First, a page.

In addition to its focus on evangelism and discipleship, Congreso—an annual event for Hispanic Baptist young people—long has promoted education among Hispanic middle-school and high-school students.
Weeks ahead of this year’s conference, scheduled April 18-20 at Baylor University, six Baptist universities around the state served as host sites for Congreso Experiences that drew more than 600 students.
“We have partnered with Baptist universities to give students an overview of the education possibilities they have,” said Gabriel Cortes, Congreso coordinator.
Wayland Baptist University, East Texas Baptist University, Dallas Baptist University, Hardin-Simmons University, Baptist University of the Américas and the University of Mary Hardin-Baylor hosted these events in February and March.
First Baptist Church of Weslaco and Iglesia Bautista in Houston also served as host sites for Congreso Experiences in South Texas.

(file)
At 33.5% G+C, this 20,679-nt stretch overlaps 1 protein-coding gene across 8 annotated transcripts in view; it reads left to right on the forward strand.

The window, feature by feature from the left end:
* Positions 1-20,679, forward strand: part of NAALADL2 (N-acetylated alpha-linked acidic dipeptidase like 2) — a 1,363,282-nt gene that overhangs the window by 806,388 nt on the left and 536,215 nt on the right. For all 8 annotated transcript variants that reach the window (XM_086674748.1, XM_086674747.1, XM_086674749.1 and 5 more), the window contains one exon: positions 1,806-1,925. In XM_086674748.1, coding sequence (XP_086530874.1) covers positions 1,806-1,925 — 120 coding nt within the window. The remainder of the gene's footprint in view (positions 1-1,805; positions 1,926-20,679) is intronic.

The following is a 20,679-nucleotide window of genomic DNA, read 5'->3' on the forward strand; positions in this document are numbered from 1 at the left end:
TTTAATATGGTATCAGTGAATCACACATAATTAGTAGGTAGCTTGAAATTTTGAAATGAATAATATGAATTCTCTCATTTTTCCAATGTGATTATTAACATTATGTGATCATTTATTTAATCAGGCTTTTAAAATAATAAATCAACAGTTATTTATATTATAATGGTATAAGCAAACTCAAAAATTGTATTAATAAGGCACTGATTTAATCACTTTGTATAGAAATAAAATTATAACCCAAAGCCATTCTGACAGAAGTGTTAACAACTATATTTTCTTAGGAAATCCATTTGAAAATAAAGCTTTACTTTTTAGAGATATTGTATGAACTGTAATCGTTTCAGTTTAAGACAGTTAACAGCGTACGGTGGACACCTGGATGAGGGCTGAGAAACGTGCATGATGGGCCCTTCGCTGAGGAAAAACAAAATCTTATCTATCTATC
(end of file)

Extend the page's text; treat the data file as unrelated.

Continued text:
Universities and churches had the freedom to set the agenda of each Congreso Experience and provide students with workshops similar to the ones at the statewide Congreso in Waco, Cortes explained.
While each location’s workshops differed, some included classes on how to apply for college, what college life is like and what Hispanics can expect at certain universities, as well as classes on money management and how to develop spiritual discipline while in college, he noted.
Students had the opportunity to tour the universities and hear about what they could study at each of the schools, Cortes said.
Congreso Experiences also provided a preview of what students can expect at the statewide Congreso and also bring some of what Congreso offers to those who cannot make it all the way to Waco, he added.
“We want students to know the opportunities Texas Baptists offer,” Cortes said. “Many times, they have not heard about what is out there, and these universities have stepped up to prepare students for the future.”
While Congreso aims to empower more students with education, the goal ultimately serves the greater goal of empowering the church to serve more holistically and more efficiently, Cortes said.
“More education brings better equipped leaders,” he said. “And with better leaders, you also have a better church.”